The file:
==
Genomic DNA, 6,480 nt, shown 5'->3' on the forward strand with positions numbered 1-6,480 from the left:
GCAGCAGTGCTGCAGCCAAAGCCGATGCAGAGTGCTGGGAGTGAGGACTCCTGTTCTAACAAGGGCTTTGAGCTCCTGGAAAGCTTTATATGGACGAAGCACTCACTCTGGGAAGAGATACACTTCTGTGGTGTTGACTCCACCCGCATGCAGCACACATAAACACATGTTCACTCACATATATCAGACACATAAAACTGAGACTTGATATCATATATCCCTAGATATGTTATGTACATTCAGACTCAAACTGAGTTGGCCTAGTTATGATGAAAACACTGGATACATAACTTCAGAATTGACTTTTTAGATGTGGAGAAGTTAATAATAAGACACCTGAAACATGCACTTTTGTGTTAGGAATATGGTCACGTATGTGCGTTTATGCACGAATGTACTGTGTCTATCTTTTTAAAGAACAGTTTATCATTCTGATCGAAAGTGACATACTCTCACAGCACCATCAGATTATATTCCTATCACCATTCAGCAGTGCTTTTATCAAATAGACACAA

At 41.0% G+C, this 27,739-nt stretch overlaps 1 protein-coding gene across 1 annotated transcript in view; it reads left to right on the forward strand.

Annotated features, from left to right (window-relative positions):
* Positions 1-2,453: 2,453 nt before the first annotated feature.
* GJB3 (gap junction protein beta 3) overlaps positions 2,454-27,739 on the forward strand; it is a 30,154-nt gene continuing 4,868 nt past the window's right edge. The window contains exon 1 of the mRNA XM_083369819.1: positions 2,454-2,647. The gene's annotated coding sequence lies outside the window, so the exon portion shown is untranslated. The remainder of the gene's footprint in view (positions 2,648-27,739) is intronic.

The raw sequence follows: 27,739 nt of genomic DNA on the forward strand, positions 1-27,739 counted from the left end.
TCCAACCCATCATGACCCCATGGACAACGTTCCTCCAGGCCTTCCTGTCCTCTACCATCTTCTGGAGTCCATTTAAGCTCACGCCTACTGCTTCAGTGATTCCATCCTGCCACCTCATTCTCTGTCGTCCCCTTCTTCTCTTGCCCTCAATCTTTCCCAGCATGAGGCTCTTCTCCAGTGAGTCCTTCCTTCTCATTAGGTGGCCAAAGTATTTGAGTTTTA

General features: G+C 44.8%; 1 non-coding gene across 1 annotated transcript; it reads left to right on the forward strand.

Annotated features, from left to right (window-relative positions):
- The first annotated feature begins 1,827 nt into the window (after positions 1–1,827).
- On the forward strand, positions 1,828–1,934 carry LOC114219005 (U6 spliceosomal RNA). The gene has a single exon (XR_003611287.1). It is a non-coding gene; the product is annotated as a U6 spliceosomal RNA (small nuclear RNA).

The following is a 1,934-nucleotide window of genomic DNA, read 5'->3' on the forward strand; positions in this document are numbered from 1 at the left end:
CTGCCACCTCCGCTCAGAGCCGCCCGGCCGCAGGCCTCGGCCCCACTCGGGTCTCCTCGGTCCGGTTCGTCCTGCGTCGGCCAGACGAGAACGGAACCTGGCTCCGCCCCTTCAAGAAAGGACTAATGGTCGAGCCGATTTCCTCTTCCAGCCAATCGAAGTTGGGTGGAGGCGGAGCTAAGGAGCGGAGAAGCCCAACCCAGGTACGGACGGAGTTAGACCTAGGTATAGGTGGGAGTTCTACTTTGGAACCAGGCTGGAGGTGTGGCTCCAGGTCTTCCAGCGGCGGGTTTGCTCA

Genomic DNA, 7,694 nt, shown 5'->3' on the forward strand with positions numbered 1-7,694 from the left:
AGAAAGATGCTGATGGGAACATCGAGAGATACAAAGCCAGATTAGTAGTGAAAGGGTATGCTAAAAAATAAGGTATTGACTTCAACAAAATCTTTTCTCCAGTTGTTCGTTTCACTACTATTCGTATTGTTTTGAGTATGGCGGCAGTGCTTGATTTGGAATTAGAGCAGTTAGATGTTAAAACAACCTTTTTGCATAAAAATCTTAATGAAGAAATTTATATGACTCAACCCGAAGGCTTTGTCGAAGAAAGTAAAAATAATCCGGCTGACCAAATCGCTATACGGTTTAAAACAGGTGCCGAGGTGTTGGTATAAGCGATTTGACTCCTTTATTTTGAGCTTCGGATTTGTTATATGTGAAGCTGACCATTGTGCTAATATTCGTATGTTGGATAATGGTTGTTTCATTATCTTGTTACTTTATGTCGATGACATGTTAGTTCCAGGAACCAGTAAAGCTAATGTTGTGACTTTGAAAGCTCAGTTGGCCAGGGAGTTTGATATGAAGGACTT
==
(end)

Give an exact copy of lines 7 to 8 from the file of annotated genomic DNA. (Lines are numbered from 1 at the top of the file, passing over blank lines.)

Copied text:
The raw sequence follows: 27,739 nt of genomic DNA on the forward strand, positions 1-27,739 counted from the left end.
TCCAACCCATCATGACCCCATGGACAACGTTCCTCCAGGCCTTCCTGTCCTCTACCATCTTCTGGAGTCCATTTAAGCTCACGCCTACTGCTTCAGTGATTCCATCCTGCCACCTCATTCTCTGTCGTCCCCTTCTTCTCTTGCCCTCAATCTTTCCCAGCATGAGGCTCTTCTCCAGTGAGTCCTTCCTTCTCATTAGGTGGCCAAAGTATTTGAGTTTTA